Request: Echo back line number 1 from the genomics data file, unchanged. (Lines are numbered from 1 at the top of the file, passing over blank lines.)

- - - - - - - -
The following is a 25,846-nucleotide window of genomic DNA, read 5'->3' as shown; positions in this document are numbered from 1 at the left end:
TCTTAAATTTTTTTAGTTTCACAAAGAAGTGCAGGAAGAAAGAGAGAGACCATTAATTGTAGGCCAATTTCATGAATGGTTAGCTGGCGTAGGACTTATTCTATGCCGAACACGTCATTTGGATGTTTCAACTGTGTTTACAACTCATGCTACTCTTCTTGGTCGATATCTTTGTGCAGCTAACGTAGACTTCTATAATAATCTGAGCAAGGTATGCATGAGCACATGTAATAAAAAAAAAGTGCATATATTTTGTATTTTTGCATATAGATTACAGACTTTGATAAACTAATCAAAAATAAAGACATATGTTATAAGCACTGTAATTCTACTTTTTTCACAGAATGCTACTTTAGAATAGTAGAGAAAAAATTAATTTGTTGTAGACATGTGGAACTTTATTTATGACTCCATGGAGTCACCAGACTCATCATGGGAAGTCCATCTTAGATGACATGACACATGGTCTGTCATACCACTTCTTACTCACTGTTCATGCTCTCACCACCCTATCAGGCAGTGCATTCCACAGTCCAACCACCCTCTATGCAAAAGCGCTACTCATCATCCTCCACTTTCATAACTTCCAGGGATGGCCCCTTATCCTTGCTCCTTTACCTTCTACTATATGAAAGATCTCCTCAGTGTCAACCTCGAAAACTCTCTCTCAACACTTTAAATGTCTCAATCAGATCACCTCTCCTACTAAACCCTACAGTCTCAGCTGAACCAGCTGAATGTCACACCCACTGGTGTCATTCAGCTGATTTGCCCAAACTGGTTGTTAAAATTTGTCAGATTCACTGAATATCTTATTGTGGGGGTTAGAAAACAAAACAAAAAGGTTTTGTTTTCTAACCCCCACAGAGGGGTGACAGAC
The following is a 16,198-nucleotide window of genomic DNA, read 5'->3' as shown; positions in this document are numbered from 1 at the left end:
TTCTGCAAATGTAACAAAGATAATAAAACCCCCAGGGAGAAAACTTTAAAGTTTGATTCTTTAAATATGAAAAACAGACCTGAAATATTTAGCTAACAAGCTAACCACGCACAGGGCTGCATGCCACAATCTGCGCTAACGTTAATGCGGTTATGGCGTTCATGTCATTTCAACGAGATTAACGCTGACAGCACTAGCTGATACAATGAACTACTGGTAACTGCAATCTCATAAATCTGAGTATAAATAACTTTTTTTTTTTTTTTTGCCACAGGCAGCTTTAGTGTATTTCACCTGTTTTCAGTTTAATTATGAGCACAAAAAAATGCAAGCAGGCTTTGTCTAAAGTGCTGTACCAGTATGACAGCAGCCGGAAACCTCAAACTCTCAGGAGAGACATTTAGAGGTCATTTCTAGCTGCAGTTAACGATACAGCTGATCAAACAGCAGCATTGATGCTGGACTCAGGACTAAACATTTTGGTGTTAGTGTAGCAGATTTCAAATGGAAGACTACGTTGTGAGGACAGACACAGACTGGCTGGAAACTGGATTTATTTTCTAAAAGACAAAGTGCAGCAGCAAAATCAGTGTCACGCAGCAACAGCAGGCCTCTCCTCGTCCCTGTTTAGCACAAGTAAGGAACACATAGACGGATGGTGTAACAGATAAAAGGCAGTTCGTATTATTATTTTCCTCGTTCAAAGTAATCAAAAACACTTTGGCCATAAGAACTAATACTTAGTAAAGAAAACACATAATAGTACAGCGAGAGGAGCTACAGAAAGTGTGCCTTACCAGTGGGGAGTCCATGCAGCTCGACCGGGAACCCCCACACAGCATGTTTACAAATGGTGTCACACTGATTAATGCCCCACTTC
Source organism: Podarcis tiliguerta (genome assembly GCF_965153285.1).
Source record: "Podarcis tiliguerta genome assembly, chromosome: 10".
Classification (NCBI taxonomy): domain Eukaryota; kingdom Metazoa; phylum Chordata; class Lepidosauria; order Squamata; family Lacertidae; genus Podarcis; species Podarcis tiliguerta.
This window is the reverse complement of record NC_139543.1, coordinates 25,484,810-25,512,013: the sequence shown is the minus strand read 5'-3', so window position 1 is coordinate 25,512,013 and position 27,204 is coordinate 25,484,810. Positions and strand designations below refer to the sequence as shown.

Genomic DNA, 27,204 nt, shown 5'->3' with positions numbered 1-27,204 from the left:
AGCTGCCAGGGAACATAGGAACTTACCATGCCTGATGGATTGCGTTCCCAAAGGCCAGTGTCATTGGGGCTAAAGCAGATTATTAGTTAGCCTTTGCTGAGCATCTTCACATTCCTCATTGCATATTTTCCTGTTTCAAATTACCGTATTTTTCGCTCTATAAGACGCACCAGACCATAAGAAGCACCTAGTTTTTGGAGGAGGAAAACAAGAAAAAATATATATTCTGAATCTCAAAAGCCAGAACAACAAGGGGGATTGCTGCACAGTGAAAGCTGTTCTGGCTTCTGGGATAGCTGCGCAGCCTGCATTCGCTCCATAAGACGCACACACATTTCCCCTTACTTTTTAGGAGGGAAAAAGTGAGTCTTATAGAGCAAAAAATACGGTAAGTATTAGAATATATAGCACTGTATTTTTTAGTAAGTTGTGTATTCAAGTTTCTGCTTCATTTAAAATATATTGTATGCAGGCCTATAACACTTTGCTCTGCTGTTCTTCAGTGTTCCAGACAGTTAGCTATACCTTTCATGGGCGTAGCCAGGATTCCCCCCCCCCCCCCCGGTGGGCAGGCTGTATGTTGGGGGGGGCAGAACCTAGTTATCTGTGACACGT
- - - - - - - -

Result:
The following is a 25,846-nucleotide window of genomic DNA, read 5'->3' as shown; positions in this document are numbered from 1 at the left end: